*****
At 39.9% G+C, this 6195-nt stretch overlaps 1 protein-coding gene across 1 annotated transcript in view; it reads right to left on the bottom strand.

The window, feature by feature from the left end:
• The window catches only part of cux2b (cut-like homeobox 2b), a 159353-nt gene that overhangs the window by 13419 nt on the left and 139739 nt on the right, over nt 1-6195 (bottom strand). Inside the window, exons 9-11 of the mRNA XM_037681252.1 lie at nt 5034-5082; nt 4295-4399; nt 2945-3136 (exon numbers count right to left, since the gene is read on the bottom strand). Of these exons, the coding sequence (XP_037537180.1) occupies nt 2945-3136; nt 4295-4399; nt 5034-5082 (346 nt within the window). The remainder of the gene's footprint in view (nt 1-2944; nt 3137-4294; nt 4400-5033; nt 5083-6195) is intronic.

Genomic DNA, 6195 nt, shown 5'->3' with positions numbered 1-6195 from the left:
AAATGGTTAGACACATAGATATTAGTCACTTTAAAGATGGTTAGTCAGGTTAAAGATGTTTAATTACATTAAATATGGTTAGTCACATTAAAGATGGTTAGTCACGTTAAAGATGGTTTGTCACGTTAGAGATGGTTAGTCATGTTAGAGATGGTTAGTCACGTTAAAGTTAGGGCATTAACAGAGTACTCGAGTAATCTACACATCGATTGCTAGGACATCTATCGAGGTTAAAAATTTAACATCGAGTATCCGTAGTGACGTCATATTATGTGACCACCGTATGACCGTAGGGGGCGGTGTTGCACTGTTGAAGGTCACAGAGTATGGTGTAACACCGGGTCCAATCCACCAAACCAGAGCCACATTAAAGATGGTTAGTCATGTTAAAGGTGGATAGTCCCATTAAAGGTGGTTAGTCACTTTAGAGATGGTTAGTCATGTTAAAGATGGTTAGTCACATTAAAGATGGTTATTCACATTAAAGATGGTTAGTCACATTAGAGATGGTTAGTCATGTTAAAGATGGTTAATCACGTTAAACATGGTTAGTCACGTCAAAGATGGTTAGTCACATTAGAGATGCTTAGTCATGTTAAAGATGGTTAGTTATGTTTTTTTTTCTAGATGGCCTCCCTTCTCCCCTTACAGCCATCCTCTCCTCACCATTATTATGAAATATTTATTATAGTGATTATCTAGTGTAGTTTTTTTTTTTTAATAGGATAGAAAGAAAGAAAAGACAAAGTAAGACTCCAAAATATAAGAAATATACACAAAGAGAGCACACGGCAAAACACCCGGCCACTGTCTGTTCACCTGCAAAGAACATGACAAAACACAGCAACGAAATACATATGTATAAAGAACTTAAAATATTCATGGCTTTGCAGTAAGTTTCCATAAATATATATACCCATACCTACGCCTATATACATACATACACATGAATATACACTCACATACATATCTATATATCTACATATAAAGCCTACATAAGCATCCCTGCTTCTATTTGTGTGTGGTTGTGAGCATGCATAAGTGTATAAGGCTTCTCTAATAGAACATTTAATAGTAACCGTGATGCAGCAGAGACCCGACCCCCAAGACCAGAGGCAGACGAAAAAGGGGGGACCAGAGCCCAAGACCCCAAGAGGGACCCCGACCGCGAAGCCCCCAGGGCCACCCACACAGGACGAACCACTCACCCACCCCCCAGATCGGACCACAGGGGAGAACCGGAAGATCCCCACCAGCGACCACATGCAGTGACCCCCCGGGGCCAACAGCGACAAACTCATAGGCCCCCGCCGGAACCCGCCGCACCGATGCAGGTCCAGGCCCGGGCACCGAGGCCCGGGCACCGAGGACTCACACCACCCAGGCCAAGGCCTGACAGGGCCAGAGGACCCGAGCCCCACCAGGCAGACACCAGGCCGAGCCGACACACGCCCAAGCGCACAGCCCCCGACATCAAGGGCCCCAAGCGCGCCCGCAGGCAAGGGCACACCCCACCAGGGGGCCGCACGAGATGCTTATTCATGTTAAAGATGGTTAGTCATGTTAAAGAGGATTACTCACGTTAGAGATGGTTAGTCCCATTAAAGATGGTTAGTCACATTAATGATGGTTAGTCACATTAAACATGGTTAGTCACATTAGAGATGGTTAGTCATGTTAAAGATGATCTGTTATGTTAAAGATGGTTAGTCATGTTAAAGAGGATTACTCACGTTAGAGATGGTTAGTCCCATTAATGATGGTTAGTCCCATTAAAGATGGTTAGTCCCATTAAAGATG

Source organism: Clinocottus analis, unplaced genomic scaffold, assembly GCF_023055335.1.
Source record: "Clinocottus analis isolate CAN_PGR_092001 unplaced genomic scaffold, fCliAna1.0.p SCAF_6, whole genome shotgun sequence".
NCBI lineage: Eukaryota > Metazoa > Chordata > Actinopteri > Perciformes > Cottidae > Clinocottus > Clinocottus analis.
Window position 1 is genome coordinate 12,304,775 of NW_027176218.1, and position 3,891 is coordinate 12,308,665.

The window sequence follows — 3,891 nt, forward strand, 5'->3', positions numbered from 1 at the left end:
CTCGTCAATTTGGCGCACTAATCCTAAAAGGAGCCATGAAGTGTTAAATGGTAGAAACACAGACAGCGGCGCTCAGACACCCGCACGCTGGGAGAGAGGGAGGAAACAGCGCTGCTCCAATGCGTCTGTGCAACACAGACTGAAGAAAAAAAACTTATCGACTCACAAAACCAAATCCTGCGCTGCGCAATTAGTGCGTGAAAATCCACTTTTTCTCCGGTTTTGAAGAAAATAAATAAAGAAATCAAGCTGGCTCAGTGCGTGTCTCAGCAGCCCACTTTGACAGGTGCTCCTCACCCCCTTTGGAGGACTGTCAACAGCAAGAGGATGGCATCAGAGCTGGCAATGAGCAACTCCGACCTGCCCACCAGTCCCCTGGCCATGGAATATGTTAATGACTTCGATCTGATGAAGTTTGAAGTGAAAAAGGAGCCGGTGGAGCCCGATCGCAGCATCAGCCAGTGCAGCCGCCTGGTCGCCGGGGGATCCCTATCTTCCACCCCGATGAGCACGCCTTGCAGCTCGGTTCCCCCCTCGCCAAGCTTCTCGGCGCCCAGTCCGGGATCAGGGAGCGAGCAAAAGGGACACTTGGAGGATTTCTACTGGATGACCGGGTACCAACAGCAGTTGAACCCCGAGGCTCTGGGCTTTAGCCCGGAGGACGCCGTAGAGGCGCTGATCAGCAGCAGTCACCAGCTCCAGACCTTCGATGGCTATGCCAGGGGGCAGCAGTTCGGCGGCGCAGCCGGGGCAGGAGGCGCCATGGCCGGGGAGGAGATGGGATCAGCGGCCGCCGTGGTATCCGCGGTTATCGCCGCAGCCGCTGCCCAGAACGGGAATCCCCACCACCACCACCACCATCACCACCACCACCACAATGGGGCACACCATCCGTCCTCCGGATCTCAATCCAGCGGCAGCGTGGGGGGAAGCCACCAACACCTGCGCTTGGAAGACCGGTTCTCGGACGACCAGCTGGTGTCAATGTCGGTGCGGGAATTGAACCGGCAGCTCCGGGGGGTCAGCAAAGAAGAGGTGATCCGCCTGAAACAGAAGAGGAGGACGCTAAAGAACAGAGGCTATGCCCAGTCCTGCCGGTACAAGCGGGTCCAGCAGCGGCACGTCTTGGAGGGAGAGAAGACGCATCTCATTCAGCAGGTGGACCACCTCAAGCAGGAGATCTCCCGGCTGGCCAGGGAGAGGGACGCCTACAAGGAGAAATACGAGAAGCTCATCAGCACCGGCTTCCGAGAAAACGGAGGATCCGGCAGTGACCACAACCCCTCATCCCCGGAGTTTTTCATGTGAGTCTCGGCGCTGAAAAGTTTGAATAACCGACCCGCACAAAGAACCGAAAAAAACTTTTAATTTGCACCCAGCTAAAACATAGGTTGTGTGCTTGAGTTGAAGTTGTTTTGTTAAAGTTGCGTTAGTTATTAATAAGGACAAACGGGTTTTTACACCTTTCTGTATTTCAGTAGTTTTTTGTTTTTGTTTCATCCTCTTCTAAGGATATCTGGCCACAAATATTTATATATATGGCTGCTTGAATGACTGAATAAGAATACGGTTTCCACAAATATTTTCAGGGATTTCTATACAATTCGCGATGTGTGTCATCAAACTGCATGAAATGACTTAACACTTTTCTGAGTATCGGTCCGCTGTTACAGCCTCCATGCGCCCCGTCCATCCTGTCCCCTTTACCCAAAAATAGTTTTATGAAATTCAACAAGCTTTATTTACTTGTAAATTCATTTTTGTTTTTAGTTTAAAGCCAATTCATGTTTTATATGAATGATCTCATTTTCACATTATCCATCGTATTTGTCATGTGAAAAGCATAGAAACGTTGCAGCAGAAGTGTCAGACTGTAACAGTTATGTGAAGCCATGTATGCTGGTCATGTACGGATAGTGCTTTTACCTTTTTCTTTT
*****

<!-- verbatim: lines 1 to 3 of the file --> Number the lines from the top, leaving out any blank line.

At 39.9% G+C, this 6195-nt stretch overlaps 1 protein-coding gene across 1 annotated transcript in view; it reads right to left on the bottom strand.

The window, feature by feature from the left end:
• The window catches only part of cux2b (cut-like homeobox 2b), a 159353-nt gene that overhangs the window by 13419 nt on the left and 139739 nt on the right, over nt 1-6195 (bottom strand). Inside the window, exons 9-11 of the mRNA XM_037681252.1 lie at nt 5034-5082; nt 4295-4399; nt 2945-3136 (exon numbers count right to left, since the gene is read on the bottom strand). Of these exons, the coding sequence (XP_037537180.1) occupies nt 2945-3136; nt 4295-4399; nt 5034-5082 (346 nt within the window). The remainder of the gene's footprint in view (nt 1-2944; nt 3137-4294; nt 4400-5033; nt 5083-6195) is intronic.